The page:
Fed’s Clarida ‘Closely Monitoring’ Coronavirus Impact But As Yet No ‘Material Change’ to Economic Outlook

'The disruption [in China] could spill over to the rest of the global economy,' he acknowledged
February 25, 2020 Updated: February 25, 2020
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Federal Reserve Vice Chair Richard Clarida said on Tuesday that the central bank is “closely monitoring” the impact of the coronavirus epidemic on the U.S. economy but that it is too soon to say if it will lead to a “material change” in the economic outlook, the Fed’s oft-repeated criterion for a potential interest rate cut.

“We are closely monitoring the emergence of the coronavirus…” Clarida said in prepared remarks at the National Association for Business Economics conference in Washington. “But it is still too soon to even speculate about either the size or the persistence of these effects, or whether they will lead to a material change in the outlook.”

Clarida acknowledged that the spread of the deadly virus held downside risks.

“The disruption [in China] could spill over to the rest of the global economy,” Clarida said, but added that he believed the U.S. economy was well-poised to withstand the impact of the outbreak.

“In its 11th year of a record expansion, the U.S. economy is in a good place,” the Fed’s no. 2 said. “The labor market remains strong, economic activity is increasing at a moderate pace, and the Federal Open Market Committee’s (FOMC) baseline outlook is for a continuation of this performance in 2020.”

Other Fed officials have warned of the risk of economic spillover, but similarly said it was too early to determine the extent of the impact.

“The coronavirus is exacting a heavy human toll. It is also clouding the near-term economic outlook for China, with potential spillovers to the rest of the world,” Cleveland Fed President Loretta Mester said in a speech in Washington on Monday.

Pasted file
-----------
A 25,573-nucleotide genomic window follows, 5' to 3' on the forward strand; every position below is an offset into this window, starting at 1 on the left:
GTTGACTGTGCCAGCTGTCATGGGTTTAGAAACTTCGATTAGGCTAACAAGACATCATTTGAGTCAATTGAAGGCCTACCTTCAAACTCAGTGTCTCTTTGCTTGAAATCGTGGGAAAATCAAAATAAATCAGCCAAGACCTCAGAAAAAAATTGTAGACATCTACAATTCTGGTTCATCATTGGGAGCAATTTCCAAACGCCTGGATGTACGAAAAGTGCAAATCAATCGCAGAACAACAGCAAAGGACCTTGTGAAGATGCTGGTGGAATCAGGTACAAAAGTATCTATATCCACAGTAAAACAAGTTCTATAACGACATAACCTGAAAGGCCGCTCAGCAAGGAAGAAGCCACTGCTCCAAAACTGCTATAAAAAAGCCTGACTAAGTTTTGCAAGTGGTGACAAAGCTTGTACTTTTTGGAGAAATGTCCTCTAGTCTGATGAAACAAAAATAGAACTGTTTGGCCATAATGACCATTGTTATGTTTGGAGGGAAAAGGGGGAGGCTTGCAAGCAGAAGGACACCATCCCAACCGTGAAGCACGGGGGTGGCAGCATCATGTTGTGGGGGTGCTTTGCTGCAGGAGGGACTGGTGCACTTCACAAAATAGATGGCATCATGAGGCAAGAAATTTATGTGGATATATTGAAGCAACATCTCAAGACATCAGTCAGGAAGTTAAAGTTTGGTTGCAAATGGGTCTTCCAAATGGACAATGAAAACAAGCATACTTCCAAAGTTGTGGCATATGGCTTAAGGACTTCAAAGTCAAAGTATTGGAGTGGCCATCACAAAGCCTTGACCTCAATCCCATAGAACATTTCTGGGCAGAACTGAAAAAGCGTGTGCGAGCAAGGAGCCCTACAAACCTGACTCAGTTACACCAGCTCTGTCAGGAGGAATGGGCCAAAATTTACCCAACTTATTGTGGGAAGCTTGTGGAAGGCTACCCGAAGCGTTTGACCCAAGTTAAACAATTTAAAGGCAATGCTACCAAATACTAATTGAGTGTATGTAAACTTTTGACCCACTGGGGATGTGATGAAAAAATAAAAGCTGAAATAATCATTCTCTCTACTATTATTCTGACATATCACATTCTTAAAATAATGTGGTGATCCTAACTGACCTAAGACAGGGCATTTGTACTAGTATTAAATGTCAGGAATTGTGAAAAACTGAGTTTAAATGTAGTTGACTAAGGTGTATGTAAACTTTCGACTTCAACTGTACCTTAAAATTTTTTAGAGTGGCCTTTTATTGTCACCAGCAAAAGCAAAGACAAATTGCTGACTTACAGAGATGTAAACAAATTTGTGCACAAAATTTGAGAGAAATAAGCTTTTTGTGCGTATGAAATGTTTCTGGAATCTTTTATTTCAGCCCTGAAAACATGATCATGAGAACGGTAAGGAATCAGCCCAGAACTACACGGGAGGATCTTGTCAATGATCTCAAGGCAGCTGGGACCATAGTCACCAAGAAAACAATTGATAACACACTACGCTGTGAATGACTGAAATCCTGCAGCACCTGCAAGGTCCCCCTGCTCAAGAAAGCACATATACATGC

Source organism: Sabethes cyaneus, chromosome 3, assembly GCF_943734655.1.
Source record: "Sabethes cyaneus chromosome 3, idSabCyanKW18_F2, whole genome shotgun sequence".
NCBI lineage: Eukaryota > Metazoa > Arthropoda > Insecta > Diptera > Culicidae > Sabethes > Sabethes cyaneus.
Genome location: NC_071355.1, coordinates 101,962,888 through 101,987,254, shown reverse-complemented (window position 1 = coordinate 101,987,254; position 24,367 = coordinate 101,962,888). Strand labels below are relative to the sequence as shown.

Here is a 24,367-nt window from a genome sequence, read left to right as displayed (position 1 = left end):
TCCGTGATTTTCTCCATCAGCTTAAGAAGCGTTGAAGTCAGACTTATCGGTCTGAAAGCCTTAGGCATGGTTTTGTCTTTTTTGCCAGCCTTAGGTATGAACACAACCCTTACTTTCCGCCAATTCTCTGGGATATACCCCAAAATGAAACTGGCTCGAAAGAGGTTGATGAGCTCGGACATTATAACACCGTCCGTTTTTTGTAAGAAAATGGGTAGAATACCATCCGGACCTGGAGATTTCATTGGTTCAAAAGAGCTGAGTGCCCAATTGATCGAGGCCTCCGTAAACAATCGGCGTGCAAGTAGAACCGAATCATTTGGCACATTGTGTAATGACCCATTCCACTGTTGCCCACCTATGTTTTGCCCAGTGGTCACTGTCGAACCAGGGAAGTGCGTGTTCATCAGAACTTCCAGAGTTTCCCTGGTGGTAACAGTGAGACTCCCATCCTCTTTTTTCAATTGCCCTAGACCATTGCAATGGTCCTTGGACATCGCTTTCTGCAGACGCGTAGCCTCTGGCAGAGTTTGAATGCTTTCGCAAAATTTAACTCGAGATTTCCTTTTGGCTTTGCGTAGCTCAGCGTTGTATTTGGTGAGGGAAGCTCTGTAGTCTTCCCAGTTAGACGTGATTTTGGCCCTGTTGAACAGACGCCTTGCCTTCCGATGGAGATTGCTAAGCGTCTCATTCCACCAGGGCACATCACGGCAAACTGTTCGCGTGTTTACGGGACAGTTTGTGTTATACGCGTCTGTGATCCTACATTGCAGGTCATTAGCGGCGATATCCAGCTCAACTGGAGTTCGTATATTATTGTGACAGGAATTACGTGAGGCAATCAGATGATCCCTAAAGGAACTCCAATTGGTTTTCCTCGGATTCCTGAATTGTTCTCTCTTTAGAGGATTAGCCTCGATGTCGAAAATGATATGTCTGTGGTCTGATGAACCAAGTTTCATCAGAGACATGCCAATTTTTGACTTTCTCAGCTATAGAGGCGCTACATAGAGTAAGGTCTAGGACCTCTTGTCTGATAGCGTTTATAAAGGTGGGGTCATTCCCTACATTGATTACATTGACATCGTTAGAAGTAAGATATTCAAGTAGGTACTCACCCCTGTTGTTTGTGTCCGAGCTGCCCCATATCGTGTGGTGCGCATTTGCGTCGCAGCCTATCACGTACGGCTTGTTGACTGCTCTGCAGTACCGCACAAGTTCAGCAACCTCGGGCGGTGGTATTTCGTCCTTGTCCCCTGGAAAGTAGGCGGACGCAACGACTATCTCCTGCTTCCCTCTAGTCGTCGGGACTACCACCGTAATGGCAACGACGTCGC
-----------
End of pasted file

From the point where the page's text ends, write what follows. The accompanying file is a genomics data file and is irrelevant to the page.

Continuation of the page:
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Cleveland Federal Reserve President Loretta Mester (L) talks with host Maria Bartiromo on The Fox Business Network on April 1, 2016 in New York. (Rob Kim/Getty Images)

“At this point, it is difficult to assess the magnitude of the economic effects, but this new source of uncertainty is something I will be carefully monitoring. I’ve incorporated it as a downside risk to my modal forecast, which calls for growth to continue at trend, slightly slower than the pace of last year, with continued healthy consumption growth and some pickup in investment spending.”

The Fed held rates steady at its first meeting of the year in late January and has said it would not make cuts unless there was a material change to the economic outlook.

But stock markets around the world have been spooked by the spread of the virus to some 30 countries outside of China, with market volatility spiking to levels not seen since December 2018, when the Fed was moved to shift its hawkish stance on rates and begin easing.

Wall Street ‘Fear Gauge’ Spikes

In a sign of ongoing market turbulence, the VIX volatility index, also known as Wall Street’s “fear gauge,” spiked to 30.2 on Tuesday, with the ceiling of 30 widely seen as the threshold demarcating major market uncertainty and investor anxiety.

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S&P 500 Volatility Index, or VIX, on Feb. 25, 2020. (Courtesy of TradingView)

On Monday, when Wall Street was in the grip of a massive rout, the VIX shot up to 26.2.

“There is no question financial markets are coming round to the realisation that this particular crisis is likely to have a slightly longer shelf life than many thought was the case a couple of weeks ago,” said Michael Hewson, chief markets analyst at CMC Markets in London, according to Reuters.

“For now, there appears little prospect that financial markets look likely to settle down in the short term, which means investors will have to get used to an extended period of uncertainty and volatility,” Hewson added.

While the Fed has so far held fast to its wait-and-see stance on rates, markets have been increasing their bets that the Fed will soon cut in the face of the coronavirus fallout.

“Our base case is for two cuts this year, with a higher probability of three cuts than one cut,” said Allen Sukholitsky, chief macro strategist at Xallarap Advisory, in an emailed statement to The Epoch Times.

Reuters contributed to this report.

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